Posted July 24, 2014 by editor in Film Reviews
 
 

Guardians Of The Galaxy Review


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Marvel’s tenth picture is the launch of almost an entirely new universe. Yes GOTG goes way out there into the universe, introduces five main characters and a colourful supporting cast (literally! there is a whole rainbow’s worth of skin tones in this movie).

Peter Quill (Chris Pratt) is abducted from Earth in the 1980s as a young child. Years later he is a scavenger going by the not-so-well known name of Starlord. He happens upon a relic that some of the “biggest bads” in the Universe want to get their mitts on. Not least of these is Thanos (Glimpsed at the end of Avengers Assemble and seen in all his full glory here). But subordinate to him is the power hungry Ronan (Lee Pace) who serves as the main antagonist.

Into the mix comes a whole host of interested parties – which initially culminates in Quill being arrested alongside Gamora (Zoe Saldana), a tree called Groot (Vin Diesl) and a talking Racoon (Bradley Cooper). Once in the slammer they form an uneasy alliance with Drax (Dave Bautista), escape and set about selling their new found treasure only to discover the danger it represents to the universe.

Writer and director James Gunn may not have much room to manoeuvre his adult sensibilities here in the Marvel universe but what he has pulled off is nothing short of astonishing. This is perhaps one of the biggest casts in any Marvel movie – each with a name to boot. The expanse of the universe and the design involved is simply staggering to have to fit into a 2 hour movie. So we approach this film with no lack of awe on the director’s part. Gunn has come locked and loaded.

The main cast of five find a very easy chemistry and each character has their moments to shine. Quill is a very likable yet familiar rogue. Groot is the easiest to be fond of with his simple intonation (not to mention limited vocabulary). Rocket Racoon steals entire scenes with his Baby Herman-esque bad attitude to everything around him. As Drax, Bautista in places has trouble registering his voice to be heard, but some of his moments in the film are among the funniest and most bad ass. And Saldana seems to have found a role that allows her to be quick witted and physical in ways that she is limited from in her other Sci-fi franchise.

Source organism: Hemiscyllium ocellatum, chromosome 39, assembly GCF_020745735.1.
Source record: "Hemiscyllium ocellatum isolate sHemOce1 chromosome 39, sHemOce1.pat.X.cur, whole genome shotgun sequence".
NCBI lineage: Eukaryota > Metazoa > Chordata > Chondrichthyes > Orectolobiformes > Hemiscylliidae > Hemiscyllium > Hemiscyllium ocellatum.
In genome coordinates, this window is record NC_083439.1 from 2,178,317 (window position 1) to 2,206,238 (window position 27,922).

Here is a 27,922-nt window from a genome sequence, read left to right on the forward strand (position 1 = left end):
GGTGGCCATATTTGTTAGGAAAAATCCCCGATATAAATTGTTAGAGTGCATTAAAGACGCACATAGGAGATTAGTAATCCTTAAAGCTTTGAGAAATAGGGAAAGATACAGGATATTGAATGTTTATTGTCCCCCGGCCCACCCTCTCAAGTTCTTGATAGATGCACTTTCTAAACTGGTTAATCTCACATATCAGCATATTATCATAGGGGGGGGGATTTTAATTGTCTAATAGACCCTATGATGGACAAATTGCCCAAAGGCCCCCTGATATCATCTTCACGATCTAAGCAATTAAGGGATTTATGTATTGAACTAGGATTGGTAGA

That’s just the main five. Look around at the rest of the cast and you’ll find nothing but joy from the likes of Josh Brolin (entering the fray as Thanos), Benicio Del Toro (in a cameo extending his appearance from The Dark World post credits scene), Glen Close as Nova Prime has a classy entrance and let’s not forget the magnificent Michael Rooker as Yondu (the guy responsible for Quills abduction).  To think that Rooker almost didn’t have the time to take the role is unthinkable. Being good buddies with the director has seen him well taken care of. He eats up the screen, has some terrific dialogue and one of the film’s most interesting weapons which you get to see the full effect of later in the film.

So with all the going right – why does the film feel like it’s just a cog in the wheel at times? We’re pretty sure that with the presence of infinity stones and Thanos that they are laying carpet for that march to come (Avengers 3 perhaps?). This is a fairly open and closed adventure in which the team are gathered. There certainly isn’t anything routine about this adventure. The comedy is born of the characters themselves (Not forced down your throat as in The Dark World). And yet Guardians lacks the daring that some of the other films brought. Captain America: The Winter Soldier elevated the game this year. Guardians seems content to just have fun playing games.

Lee Pace looks grand as the evil Ronan – but his character (much like that of Malekith in The Dark World) isn’t given enough screen time to be given a decent background. Instead he is given a routine bad guy introduction – killing someone random to show us he is bad, and then just pontificating and barking orders about getting hold of the object that he desires (Pace did similar and better work with less screen time in the second Hobbit film). He is also barely given any screen time to face off against our heroes dramatically. Despite the off punch he’s still a bit of a cipher.

As for the big guy himself, Thanos is deliberately being kept at a distance it feels, but it doesn’t help that when his position of power is threatened he literally does nothing about it.

In the end we get another sky-bound CGI mash-up between the forces of good and evil – culminating in our hero’s triumph; despite the obliteration of a large portion of a city. Collateral damage of the Star Trek Into Darkness/ Man Of Steel sort hasn’t gone out of fashion it seems.

In the end you get a character happy, very funny space adventure with plenty of bang for your buck. But where it will settle in time among the pre-exisitng movies is likely to show the film’s true colours. It will give the Thor Franchise a run for its money – but ultimately the sequel needs to delve deeper.

3 Stars

 

 

 

Steven Hurst


editor